Winter 2010

Eye on the Quads

Back to the beginning

The Maroons celebrate the 40th anniversary of football’s return to campus with a winning season.

By Katherine E. Muhlenkamp


This fall marked 70 years since President Robert Maynard Hutchins eliminated Chicago’s football program and 40 years since it was reinstated. In 1969, athletic director Walter Hass and the players on his club team succeeded in getting football back as a Division III program.

The football team commemorated the anniversary of football’s return with its first winning campaign (5–4) since 2005, despite a rash of preseason injuries. After opening the season by winning a nail-biter against Kenyon College, the Maroons played their first home game against the Wabash Little Giants, a Division III powerhouse. Playing in front of packed stands, the Maroons scored a touchdown in the first quarter but lost ground later in the half and eventually lost 48–10.

After the game, the Core caught up with head football coach Dick Maloney and fourth-year Cory Swaim, team cocaptain.


Coach Maloney on…

Kicking past Kenyon in the season opener: With about eight seconds on the clock, we hit our receiver, third-year Clay Wolff, with a pass. He stepped out on Kenyon’s 20-yard line; then our kicker, first-year Jeff Sauer, put one through the upright, tying the game. We won in the second overtime—the team was ecstatic.

The Wabash win: The last two minutes of the first half did us in—we gave them the opportunity to score 14 points. But if you look at the stats, we played much better than we did a year ago against Wabash.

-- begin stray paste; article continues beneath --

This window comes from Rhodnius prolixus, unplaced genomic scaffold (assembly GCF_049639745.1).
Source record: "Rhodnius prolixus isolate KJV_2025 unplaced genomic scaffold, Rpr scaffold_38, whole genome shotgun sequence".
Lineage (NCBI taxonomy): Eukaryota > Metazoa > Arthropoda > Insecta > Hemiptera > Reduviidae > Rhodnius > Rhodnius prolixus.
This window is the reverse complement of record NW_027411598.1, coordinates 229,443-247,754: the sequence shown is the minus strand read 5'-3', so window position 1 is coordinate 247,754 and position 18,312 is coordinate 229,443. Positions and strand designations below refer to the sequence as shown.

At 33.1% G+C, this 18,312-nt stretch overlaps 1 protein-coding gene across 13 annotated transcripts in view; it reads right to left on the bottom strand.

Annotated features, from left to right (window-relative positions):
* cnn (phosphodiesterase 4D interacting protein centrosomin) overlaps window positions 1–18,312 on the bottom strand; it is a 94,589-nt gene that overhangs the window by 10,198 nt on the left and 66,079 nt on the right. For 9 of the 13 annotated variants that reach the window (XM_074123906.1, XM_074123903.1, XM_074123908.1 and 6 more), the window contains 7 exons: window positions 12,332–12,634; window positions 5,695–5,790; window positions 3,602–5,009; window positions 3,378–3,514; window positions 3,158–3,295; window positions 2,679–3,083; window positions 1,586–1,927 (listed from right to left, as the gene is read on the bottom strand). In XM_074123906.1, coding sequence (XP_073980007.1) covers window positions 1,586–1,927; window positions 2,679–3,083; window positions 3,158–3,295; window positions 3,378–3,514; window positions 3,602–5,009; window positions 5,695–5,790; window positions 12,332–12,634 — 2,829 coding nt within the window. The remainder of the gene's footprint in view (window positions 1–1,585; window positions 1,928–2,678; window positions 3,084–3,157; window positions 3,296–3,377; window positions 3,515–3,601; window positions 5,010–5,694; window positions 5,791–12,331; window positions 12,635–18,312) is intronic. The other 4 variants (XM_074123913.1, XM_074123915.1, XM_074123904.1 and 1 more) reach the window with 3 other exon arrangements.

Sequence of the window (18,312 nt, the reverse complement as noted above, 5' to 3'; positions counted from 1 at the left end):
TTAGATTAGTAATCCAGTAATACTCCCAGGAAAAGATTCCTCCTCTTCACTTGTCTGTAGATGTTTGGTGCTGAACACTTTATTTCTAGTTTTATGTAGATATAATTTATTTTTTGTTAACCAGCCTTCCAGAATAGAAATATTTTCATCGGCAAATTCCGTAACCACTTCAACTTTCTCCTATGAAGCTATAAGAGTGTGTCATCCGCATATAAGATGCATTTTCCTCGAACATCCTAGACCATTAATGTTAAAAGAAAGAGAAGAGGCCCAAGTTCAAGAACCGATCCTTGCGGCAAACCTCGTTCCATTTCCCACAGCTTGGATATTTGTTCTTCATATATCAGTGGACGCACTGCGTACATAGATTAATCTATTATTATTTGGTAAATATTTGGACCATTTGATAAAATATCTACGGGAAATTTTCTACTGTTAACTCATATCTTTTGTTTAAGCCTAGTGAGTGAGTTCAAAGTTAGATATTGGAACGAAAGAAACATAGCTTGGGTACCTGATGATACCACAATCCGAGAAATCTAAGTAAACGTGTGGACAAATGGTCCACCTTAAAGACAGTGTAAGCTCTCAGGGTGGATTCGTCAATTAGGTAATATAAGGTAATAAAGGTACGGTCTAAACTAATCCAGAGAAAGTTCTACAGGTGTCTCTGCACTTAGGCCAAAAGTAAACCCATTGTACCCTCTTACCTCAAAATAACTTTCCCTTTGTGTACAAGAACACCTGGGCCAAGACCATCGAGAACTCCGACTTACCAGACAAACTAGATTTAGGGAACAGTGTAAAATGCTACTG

Football and friendships: The University of Chicago has 65 players on its team; most of the schools we play have well over 100. This has its challenges, but it has real benefits as well, and one of them is a tight-knit football team.

Maroon motivation: Athletes at the U of C love what they do—besides academics, this is what makes their world go round.


Cory Swaim on…

Playing for pride: We had some mental lapses, but other than that, I just think that Wabash is a great team. I was proud of how our guys fought and didn’t give up in the second half.

Being cocaptain: I’ve learned from past captains how to put things together. I have meetings with first-years, and if any of the younger guys need anything, like advice on which classes to take, they can talk to me or to any of the other seniors.

Practice and papers: I’m so used to doing school and football at the same time that it’s second nature at this point. I actually find it easier during football season to get my work done. I don’t have time to procrastinate.

Support in the stands: It’s great when the stadium is full—looking up and seeing all that maroon is a warm feeling.